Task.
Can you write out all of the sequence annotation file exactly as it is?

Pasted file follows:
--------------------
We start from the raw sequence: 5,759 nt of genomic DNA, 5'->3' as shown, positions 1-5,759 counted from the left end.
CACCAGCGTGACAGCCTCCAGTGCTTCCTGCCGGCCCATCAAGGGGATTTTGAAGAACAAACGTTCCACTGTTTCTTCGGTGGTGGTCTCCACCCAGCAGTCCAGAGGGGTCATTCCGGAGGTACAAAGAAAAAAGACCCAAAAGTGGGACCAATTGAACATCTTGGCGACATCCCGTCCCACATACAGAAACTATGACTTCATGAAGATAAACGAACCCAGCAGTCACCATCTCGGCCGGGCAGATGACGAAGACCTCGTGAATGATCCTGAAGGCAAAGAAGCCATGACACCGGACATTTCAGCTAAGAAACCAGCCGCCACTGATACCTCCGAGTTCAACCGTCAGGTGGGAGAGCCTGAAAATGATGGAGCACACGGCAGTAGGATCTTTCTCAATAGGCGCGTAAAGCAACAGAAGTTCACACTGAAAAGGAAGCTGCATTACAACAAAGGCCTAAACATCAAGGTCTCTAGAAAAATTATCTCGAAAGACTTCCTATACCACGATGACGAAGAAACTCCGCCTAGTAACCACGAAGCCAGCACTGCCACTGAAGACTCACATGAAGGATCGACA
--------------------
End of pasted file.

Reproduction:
We start from the raw sequence: 5,759 nt of genomic DNA, 5'->3' as shown, positions 1-5,759 counted from the left end.
CACCAGCGTGACAGCCTCCAGTGCTTCCTGCCGGCCCATCAAGGGGATTTTGAAGAACAAACGTTCCACTGTTTCTTCGGTGGTGGTCTCCACCCAGCAGTCCAGAGGGGTCATTCCGGAGGTACAAAGAAAAAAGACCCAAAAGTGGGACCAATTGAACATCTTGGCGACATCCCGTCCCACATACAGAAACTATGACTTCATGAAGATAAACGAACCCAGCAGTCACCATCTCGGCCGGGCAGATGACGAAGACCTCGTGAATGATCCTGAAGGCAAAGAAGCCATGACACCGGACATTTCAGCTAAGAAACCAGCCGCCACTGATACCTCCGAGTTCAACCGTCAGGTGGGAGAGCCTGAAAATGATGGAGCACACGGCAGTAGGATCTTTCTCAATAGGCGCGTAAAGCAACAGAAGTTCACACTGAAAAGGAAGCTGCATTACAACAAAGGCCTAAACATCAAGGTCTCTAGAAAAATTATCTCGAAAGACTTCCTATACCACGATGACGAAGAAACTCCGCCTAGTAACCACGAAGCCAGCACTGCCACTGAAGACTCACATGAAGGATCGACA